Former cabinet Minister Saviour Kasukuwere is set to formally announce his presidential candidature ahead of the 2023 harmonised general elections.
After rumors have been spread that the former Zanu-PF political commissar was planning to challenge President Emmerson Mnangagwa in the upcoming plebiscite, Kasukuwere has finally come out in the open stating that there have been calls for him to contest.
Prominent journalist and SABC editor Sophie Mokoena asked him on Twitter if rumors that he wanted to be a presidential candidate were true.
Kasukuwere responded stating that he will be making a formal statement on his candidature.
“Sophie good morning. The call has been made and yes I will be making a formal statement on my candidature. Thank you for asking,” he said.
Kasukuwere is one of few former Zanu-PF members who fled the country in November 2017 during a military coup that ousted late former President Robert Mugabe.
A vanquished G-40 team comprising of former cabinet Ministers Jonathan Moyo, Walter Mzembi, Patrick Zhuwao, Kasukuwere and and former Zanu-PF central committee member Mandi Chimene skipped the border after Mnangagwa grabbed power from Mugabe.
During the peak of factionalism in Zanu-PF before the coup, the G-40 members were opposed to Mnangagwa’s succession plan.
When the military took over power from Mugabe in November 2017, it is believed that the former President himself negotiated for the safe exit of his loyalists before he resigned.
Zhuwao and Moyo, who are living in self-imposed exile in South Africa and Kenya respectively, last year wrote an open letter apologising for supporting opposition Citizens Coalition for Change (CCC) and pushing the hashtag #ZanuPFMustGo.
“Between 2018 and 2020 — on the back of the 15 November 2017 military coup that ousted President Mugabe and his government from power and violently targeted us and other comrades linked with the so-called G40 – we associated ourselves and used the hashtag ‘Zany PF Must Go’ (#ZanuPFMustGo), in our public messaging and communication.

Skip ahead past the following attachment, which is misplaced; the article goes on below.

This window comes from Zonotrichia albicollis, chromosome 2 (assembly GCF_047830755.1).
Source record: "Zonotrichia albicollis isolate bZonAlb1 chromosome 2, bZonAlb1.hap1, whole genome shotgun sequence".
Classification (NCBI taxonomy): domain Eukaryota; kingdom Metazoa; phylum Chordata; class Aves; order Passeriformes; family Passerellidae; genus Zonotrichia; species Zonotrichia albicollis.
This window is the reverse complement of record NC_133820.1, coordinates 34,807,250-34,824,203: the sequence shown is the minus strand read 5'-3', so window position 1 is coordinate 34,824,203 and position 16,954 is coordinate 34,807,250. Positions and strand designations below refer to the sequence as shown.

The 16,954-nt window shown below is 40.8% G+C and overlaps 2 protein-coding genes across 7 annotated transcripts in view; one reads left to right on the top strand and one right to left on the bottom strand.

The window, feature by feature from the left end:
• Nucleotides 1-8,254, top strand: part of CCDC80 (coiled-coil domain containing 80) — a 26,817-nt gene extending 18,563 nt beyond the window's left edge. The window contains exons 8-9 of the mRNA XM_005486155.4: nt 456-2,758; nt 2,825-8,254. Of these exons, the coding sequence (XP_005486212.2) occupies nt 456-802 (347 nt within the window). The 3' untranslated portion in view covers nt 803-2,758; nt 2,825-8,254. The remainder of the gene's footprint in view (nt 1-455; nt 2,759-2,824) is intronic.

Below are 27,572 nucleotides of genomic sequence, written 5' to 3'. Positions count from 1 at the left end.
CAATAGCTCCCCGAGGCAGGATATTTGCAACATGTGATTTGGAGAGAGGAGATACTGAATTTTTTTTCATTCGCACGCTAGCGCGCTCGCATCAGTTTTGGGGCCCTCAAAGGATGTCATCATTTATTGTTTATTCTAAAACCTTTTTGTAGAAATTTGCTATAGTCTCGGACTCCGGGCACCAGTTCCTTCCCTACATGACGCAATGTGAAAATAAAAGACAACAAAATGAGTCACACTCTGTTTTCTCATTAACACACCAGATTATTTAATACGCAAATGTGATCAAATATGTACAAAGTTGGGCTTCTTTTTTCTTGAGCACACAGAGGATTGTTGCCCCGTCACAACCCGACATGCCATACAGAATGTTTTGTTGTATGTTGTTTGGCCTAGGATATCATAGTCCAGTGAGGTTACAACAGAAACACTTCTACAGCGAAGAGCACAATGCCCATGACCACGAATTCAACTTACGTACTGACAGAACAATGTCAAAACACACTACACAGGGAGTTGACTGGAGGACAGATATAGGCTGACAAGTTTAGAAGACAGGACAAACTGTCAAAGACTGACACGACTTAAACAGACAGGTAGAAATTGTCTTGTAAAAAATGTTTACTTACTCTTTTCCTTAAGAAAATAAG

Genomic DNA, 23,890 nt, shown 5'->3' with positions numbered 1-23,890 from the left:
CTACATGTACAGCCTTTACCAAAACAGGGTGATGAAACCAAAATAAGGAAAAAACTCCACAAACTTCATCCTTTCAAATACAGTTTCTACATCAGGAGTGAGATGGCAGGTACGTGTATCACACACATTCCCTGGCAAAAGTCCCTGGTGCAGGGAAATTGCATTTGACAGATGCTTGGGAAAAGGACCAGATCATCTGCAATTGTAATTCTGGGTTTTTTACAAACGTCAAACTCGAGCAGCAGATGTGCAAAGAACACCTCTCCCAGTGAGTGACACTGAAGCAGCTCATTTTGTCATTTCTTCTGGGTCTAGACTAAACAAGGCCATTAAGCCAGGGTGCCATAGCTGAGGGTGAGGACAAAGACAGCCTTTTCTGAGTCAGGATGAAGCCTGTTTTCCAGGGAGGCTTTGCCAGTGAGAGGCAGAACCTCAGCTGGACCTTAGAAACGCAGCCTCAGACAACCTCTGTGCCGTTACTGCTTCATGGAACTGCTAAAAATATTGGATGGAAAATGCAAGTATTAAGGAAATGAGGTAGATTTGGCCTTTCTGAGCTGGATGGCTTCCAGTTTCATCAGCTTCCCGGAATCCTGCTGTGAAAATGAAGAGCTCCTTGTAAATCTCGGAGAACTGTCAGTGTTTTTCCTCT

“Whereas we stopped using the hashtag and disassociated ourselves from it quite some time back, it is our considered judgment that we owe you a long overdue apology for having used the hashtag and for having associated ourselves with it, in the first place,” read part of the letter.
Their apology was viewed by many as Zhuwao and Moyo’s first step towards rejoining the ruling party. Effectively, Moyo has since stopped criticising Mnangagwa. Instead, his Twitter handle largely blasts the opposition.
Meanwhile, their apology was embraced by Zanu-PF, with the ruling party’s spokesperson Christopher Mutsvangwa saying it confirmed Mnangagwa’s unifying qualities.
“We welcome them back in the fold, this is a party of the revolution, everybody belongs to it. Recently we had the President revisiting the heroes of the Second Chimurenga, and including James Chikerema and Ndabaningi Sithole as national heroes.
“It is in the same spirit that we welcome both Zhuwao and Professor Moyo to the party and we want to see how we can work together so that we bring prosperity to the people, we don’t look at past differences, we look at opportunities that can arise when all Zimbabweans come together,” Mutsvangwa said.